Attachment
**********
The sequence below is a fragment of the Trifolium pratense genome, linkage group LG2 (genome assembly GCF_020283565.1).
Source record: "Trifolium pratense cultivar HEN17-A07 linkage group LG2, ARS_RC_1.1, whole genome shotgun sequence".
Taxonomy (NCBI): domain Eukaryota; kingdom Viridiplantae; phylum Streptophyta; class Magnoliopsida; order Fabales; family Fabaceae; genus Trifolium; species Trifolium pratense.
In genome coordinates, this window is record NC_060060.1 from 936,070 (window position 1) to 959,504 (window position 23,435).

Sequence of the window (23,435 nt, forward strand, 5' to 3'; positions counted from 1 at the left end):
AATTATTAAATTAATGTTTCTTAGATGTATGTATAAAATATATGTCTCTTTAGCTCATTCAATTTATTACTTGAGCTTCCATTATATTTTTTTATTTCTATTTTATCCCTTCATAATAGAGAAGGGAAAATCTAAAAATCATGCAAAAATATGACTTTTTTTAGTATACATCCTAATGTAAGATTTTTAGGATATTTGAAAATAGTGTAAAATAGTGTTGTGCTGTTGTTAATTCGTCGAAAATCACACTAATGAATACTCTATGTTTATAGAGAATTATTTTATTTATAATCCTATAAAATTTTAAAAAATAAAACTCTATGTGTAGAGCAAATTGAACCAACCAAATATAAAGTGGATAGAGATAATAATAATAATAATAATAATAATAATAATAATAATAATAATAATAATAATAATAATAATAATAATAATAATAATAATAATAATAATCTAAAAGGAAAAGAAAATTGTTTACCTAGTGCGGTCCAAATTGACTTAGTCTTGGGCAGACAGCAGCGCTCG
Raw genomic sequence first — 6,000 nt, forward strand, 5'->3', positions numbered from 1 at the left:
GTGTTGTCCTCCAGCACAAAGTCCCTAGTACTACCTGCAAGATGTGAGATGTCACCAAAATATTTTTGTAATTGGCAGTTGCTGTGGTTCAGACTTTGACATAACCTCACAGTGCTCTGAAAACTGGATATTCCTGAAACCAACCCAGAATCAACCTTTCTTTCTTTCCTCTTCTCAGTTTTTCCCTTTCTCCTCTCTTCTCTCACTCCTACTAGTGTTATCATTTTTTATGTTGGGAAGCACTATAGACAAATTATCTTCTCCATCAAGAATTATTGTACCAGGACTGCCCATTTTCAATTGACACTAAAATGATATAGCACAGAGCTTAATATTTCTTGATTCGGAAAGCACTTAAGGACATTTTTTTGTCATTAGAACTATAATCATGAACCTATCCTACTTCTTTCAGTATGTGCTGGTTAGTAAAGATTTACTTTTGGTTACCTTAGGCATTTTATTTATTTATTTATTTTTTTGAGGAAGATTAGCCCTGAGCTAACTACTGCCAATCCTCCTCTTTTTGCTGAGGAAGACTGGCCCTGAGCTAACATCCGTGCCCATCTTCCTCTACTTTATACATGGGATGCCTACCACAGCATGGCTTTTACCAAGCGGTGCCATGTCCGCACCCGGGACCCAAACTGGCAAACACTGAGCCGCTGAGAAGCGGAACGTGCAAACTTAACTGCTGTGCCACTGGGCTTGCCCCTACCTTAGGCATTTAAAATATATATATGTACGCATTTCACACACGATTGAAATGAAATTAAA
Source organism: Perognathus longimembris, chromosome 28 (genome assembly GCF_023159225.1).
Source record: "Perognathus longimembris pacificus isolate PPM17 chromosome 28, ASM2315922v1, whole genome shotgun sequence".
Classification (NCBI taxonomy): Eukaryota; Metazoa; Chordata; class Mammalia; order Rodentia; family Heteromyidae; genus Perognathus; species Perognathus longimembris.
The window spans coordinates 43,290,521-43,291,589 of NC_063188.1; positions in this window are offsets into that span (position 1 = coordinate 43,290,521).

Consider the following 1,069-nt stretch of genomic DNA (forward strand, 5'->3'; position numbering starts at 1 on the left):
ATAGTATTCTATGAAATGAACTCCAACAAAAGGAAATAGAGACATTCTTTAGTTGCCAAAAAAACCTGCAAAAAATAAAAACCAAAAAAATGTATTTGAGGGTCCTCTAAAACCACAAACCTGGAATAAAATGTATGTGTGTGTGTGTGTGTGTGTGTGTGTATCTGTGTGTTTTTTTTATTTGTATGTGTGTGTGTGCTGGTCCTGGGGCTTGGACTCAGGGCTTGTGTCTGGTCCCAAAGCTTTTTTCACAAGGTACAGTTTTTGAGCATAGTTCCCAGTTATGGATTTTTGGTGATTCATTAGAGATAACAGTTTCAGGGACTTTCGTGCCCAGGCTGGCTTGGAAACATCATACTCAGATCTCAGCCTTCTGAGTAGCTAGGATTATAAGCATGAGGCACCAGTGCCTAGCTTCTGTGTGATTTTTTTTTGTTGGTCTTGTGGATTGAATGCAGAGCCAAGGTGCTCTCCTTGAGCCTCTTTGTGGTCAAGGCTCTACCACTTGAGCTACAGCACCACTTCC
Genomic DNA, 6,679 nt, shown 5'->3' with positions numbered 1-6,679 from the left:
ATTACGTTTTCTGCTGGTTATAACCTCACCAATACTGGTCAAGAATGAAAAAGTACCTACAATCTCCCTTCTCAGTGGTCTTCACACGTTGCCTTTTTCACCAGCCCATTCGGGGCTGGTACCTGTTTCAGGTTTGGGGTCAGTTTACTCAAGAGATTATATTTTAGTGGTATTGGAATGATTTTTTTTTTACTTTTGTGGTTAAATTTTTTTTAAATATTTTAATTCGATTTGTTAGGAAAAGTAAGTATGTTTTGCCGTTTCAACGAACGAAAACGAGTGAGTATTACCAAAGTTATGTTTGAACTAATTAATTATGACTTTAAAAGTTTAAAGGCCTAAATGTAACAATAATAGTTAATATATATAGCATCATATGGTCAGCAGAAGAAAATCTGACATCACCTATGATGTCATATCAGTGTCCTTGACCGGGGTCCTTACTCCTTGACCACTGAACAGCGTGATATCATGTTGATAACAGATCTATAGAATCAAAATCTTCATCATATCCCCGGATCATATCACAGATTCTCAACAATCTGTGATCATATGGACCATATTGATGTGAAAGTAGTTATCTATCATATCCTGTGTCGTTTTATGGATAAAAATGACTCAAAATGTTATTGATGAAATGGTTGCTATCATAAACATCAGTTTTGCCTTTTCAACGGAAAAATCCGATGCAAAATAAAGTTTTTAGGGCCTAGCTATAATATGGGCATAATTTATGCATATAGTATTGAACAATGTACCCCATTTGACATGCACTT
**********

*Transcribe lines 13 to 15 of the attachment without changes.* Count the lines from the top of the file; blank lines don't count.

Consider the following 1,069-nt stretch of genomic DNA (forward strand, 5'->3'; position numbering starts at 1 on the left):
ATAGTATTCTATGAAATGAACTCCAACAAAAGGAAATAGAGACATTCTTTAGTTGCCAAAAAAACCTGCAAAAAATAAAAACCAAAAAAATGTATTTGAGGGTCCTCTAAAACCACAAACCTGGAATAAAATGTATGTGTGTGTGTGTGTGTGTGTGTGTGTATCTGTGTGTTTTTTTTATTTGTATGTGTGTGTGTGCTGGTCCTGGGGCTTGGACTCAGGGCTTGTGTCTGGTCCCAAAGCTTTTTTCACAAGGTACAGTTTTTGAGCATAGTTCCCAGTTATGGATTTTTGGTGATTCATTAGAGATAACAGTTTCAGGGACTTTCGTGCCCAGGCTGGCTTGGAAACATCATACTCAGATCTCAGCCTTCTGAGTAGCTAGGATTATAAGCATGAGGCACCAGTGCCTAGCTTCTGTGTGATTTTTTTTTGTTGGTCTTGTGGATTGAATGCAGAGCCAAGGTGCTCTCCTTGAGCCTCTTTGTGGTCAAGGCTCTACCACTTGAGCTACAGCACCACTTCC
Genomic DNA, 6,679 nt, shown 5'->3' with positions numbered 1-6,679 from the left: